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While there are currently a number of very good non-technical introductions to complexity theory by such skilled authors as John Casti, Mitchell Feigenbaum and others, this particular volume may well be the best of an excellent lot. Highly recommended to anyone looking for a a non-rigorous, but non-trivial, introduction to the field.
Coveny and Highfield define complexity as a new way of thinking about the behavior of interacting units, be they atoms, ants in a colony, neurons firing in a human brain, or people in a society. Complexity reaches far beyond the concept of chaos and represents a profound shift away from the reductive principle that has guided science for centuries.
As Coveney and Highfield brilliantly illustrate, the rise of the electronic computer provided both the key and the catalyst to our exploration of complexity. With the promise of a new generation of computers that runs on light, manipulates fuzzy logic and exploits the bizarre properties of quantum mechanics, the authors reveal how we are set to witness a huge expansion in the efforts to unravel the mysteries of complexity.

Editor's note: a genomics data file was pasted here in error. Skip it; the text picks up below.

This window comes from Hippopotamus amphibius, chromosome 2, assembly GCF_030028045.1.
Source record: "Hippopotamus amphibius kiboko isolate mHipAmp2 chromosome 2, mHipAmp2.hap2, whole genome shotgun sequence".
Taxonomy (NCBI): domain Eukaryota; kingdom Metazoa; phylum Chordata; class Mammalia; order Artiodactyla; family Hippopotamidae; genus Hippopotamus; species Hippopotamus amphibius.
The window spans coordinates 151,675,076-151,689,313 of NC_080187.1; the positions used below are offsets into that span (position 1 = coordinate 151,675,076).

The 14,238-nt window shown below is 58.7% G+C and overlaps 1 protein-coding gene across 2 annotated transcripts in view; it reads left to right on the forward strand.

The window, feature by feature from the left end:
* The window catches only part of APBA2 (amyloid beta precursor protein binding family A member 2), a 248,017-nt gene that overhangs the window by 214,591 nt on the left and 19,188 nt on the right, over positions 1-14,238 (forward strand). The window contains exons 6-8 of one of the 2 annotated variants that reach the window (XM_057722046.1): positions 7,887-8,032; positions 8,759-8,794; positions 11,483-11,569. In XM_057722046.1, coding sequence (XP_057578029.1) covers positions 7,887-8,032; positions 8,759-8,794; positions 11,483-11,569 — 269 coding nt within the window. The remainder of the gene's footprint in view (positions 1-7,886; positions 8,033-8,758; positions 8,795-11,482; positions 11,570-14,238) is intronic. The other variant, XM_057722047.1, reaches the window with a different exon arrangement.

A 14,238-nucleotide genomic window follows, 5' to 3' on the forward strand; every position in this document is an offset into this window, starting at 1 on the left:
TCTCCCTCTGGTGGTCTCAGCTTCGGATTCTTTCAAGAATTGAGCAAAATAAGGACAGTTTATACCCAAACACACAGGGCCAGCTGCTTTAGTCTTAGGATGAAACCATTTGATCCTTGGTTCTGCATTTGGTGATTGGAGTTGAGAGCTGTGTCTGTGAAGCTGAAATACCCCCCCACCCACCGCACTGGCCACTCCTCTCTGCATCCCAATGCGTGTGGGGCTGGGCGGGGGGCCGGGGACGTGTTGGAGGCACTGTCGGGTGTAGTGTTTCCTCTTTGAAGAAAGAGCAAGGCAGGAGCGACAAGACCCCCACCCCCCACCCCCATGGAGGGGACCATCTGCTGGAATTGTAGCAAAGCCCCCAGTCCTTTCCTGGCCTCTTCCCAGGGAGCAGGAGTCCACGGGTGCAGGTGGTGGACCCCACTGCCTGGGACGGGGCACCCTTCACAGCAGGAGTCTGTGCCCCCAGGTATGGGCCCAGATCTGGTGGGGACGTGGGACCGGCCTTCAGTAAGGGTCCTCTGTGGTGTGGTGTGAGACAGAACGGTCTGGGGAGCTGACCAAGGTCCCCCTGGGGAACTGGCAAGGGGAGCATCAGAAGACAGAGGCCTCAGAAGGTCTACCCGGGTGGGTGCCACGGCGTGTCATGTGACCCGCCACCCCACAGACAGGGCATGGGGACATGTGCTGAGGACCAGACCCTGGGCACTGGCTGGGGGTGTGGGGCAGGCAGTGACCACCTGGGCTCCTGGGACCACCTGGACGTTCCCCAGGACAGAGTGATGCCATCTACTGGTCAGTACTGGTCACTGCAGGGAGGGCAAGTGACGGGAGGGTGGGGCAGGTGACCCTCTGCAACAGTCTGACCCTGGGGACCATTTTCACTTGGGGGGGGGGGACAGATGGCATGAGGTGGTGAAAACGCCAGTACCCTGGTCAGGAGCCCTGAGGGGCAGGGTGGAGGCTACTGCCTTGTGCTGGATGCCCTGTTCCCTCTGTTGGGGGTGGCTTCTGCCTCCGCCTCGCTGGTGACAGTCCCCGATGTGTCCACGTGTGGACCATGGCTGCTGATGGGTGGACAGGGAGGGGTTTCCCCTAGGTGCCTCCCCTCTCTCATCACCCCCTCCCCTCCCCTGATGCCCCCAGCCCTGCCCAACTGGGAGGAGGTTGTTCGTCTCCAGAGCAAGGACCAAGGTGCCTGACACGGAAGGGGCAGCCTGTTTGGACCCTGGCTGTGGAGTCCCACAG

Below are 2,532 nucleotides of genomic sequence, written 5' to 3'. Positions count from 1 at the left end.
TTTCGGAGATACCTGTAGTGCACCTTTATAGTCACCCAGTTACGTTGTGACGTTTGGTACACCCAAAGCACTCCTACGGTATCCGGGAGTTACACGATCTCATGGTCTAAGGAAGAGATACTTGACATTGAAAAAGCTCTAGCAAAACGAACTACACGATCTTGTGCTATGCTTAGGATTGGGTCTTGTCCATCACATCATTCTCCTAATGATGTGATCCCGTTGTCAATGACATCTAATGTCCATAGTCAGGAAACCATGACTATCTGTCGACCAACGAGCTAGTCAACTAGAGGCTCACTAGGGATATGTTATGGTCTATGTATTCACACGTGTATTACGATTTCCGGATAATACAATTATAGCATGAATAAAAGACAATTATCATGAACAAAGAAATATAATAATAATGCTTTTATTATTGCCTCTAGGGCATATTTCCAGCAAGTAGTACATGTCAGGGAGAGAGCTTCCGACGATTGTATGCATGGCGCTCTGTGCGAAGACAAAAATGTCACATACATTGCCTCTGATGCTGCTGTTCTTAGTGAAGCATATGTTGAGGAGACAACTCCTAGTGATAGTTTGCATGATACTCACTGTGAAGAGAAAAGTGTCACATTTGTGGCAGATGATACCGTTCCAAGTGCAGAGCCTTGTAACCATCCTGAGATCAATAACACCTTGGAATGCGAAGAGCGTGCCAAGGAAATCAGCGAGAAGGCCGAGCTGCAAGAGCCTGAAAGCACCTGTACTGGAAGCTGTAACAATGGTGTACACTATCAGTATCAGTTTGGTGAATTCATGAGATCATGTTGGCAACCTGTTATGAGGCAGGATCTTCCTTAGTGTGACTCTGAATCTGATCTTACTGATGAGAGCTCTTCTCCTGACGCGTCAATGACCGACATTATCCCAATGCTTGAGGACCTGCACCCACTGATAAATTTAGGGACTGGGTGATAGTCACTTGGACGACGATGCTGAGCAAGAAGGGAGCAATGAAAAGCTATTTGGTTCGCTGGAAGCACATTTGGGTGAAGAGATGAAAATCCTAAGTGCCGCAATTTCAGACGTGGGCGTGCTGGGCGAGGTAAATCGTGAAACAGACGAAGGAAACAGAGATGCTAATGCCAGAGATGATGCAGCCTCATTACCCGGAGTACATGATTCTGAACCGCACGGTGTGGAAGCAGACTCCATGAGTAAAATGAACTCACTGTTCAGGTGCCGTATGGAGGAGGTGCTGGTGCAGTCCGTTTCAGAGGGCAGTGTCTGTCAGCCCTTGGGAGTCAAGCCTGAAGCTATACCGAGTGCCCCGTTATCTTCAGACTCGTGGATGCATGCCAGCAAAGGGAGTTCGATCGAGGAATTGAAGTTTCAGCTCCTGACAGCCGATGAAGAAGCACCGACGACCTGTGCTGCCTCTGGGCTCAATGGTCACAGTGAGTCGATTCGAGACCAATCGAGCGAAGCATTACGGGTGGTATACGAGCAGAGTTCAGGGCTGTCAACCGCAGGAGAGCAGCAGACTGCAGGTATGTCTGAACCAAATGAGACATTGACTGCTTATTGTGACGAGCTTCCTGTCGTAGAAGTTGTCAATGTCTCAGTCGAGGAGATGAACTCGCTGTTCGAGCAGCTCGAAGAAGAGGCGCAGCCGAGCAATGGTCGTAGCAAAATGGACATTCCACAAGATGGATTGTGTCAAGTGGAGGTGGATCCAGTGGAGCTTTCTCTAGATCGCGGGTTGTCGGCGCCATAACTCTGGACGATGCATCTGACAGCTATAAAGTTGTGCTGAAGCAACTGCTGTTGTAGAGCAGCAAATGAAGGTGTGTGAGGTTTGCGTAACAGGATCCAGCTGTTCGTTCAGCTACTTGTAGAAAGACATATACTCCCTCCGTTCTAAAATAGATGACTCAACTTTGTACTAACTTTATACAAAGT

Frontiers of Complexity takes us inside the laboratory where scientists are evolving the genetic molecules that enables life to emerge on Earth, and reveals universes in cyberspace where organisms compete for resources as they reproduce, mutate and evolve. We witness the utterly realistic behaviour of a school of virtual fish, and encounter scientist who have accurately modelled the one million neurons that make up the brain of a bee.
Compelling in its clarity, vast in its scope and vibrant with the excitement of new discovery, Frontiers of Complexity is an arresting account of how far science has come in the past fifty years, and an essential guide to the science of the future.
--- from book's Prologue
The authors examined the concept of complexity in such scientific disciplines as mathematics, biology, chemistry and physics.
The authors traced and illustrated the evolution (from reductionism) of complexity in the works of such scientists as: